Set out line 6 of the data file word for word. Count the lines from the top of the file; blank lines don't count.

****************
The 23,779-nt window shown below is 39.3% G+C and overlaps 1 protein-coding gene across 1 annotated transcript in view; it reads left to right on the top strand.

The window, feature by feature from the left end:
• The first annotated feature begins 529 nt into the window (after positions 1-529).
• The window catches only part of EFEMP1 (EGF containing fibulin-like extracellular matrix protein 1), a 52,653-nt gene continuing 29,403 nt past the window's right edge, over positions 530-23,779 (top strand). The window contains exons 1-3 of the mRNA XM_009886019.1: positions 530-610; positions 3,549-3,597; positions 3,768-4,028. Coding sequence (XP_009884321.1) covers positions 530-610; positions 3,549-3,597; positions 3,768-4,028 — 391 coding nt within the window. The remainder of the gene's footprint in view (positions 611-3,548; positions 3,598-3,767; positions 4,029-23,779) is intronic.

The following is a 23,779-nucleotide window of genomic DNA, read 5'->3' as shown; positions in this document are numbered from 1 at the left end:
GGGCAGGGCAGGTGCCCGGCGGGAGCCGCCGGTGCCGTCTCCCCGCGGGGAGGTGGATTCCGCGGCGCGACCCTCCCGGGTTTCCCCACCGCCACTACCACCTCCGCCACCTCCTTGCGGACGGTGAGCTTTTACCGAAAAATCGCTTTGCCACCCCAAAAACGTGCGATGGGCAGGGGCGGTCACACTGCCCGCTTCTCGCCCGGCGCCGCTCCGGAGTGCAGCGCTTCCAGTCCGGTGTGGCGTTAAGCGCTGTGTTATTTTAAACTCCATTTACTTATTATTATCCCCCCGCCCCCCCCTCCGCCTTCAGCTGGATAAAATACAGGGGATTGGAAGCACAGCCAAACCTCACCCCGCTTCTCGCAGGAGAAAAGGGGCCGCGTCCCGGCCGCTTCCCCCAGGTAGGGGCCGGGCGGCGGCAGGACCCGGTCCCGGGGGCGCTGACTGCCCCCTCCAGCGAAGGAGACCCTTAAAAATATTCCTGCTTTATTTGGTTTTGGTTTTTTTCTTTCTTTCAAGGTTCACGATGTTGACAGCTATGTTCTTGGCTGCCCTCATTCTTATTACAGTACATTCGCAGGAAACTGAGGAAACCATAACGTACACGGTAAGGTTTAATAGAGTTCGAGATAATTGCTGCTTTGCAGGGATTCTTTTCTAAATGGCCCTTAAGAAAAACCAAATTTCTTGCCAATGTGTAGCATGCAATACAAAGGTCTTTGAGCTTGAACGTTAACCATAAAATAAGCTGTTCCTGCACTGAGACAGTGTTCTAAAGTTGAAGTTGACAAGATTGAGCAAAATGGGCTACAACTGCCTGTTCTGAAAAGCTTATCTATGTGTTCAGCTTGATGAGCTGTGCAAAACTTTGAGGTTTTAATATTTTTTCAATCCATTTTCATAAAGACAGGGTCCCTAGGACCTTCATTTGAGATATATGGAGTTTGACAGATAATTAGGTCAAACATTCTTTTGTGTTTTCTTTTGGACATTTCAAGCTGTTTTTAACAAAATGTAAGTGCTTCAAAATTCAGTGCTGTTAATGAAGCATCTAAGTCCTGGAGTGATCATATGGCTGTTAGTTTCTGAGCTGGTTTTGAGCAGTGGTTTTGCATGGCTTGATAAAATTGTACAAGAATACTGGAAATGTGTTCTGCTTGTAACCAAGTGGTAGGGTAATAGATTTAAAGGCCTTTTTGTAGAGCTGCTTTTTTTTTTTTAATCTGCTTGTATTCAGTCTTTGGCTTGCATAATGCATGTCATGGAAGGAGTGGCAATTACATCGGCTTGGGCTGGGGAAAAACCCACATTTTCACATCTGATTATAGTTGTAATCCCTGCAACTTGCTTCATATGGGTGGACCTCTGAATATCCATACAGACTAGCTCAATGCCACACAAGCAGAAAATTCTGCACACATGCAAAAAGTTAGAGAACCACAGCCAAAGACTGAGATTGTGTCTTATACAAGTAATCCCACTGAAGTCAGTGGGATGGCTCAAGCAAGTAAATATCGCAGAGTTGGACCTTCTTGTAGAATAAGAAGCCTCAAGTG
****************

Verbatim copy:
GGGCAGGGCAGGTGCCCGGCGGGAGCCGCCGGTGCCGTCTCCCCGCGGGGAGGTGGATTCCGCGGCGCGACCCTCCCGGGTTTCCCCACCGCCACTACCACCTCCGCCACCTCCTTGCGGACGGTGAGCTTTTACCGAAAAATCGCTTTGCCACCCCAAAAACGTGCGATGGGCAGGGGCGGTCACACTGCCCGCTTCTCGCCCGGCGCCGCTCCGGAGTGCAGCGCTTCCAGTCCGGTGTGGCGTTAAGCGCTGTGTTATTTTAAACTCCATTTACTTATTATTATCCCCCCGCCCCCCCCTCCGCCTTCAGCTGGATAAAATACAGGGGATTGGAAGCACAGCCAAACCTCACCCCGCTTCTCGCAGGAGAAAAGGGGCCGCGTCCCGGCCGCTTCCCCCAGGTAGGGGCCGGGCGGCGGCAGGACCCGGTCCCGGGGGCGCTGACTGCCCCCTCCAGCGAAGGAGACCCTTAAAAATATTCCTGCTTTATTTGGTTTTGGTTTTTTTCTTTCTTTCAAGGTTCACGATGTTGACAGCTATGTTCTTGGCTGCCCTCATTCTTATTACAGTACATTCGCAGGAAACTGAGGAAACCATAACGTACACGGTAAGGTTTAATAGAGTTCGAGATAATTGCTGCTTTGCAGGGATTCTTTTCTAAATGGCCCTTAAGAAAAACCAAATTTCTTGCCAATGTGTAGCATGCAATACAAAGGTCTTTGAGCTTGAACGTTAACCATAAAATAAGCTGTTCCTGCACTGAGACAGTGTTCTAAAGTTGAAGTTGACAAGATTGAGCAAAATGGGCTACAACTGCCTGTTCTGAAAAGCTTATCTATGTGTTCAGCTTGATGAGCTGTGCAAAACTTTGAGGTTTTAATATTTTTTCAATCCATTTTCATAAAGACAGGGTCCCTAGGACCTTCATTTGAGATATATGGAGTTTGACAGATAATTAGGTCAAACATTCTTTTGTGTTTTCTTTTGGACATTTCAAGCTGTTTTTAACAAAATGTAAGTGCTTCAAAATTCAGTGCTGTTAATGAAGCATCTAAGTCCTGGAGTGATCATATGGCTGTTAGTTTCTGAGCTGGTTTTGAGCAGTGGTTTTGCATGGCTTGATAAAATTGTACAAGAATACTGGAAATGTGTTCTGCTTGTAACCAAGTGGTAGGGTAATAGATTTAAAGGCCTTTTTGTAGAGCTGCTTTTTTTTTTTTAATCTGCTTGTATTCAGTCTTTGGCTTGCATAATGCATGTCATGGAAGGAGTGGCAATTACATCGGCTTGGGCTGGGGAAAAACCCACATTTTCACATCTGATTATAGTTGTAATCCCTGCAACTTGCTTCATATGGGTGGACCTCTGAATATCCATACAGACTAGCTCAATGCCACACAAGCAGAAAATTCTGCACACATGCAAAAAGTTAGAGAACCACAGCCAAAGACTGAGATTGTGTCTTATACAAGTAATCCCACTGAAGTCAGTGGGATGGCTCAAGCAAGTAAATATCGCAGAGTTGGACCTTCTTGTAGAATAAGAAGCCTCAAGTG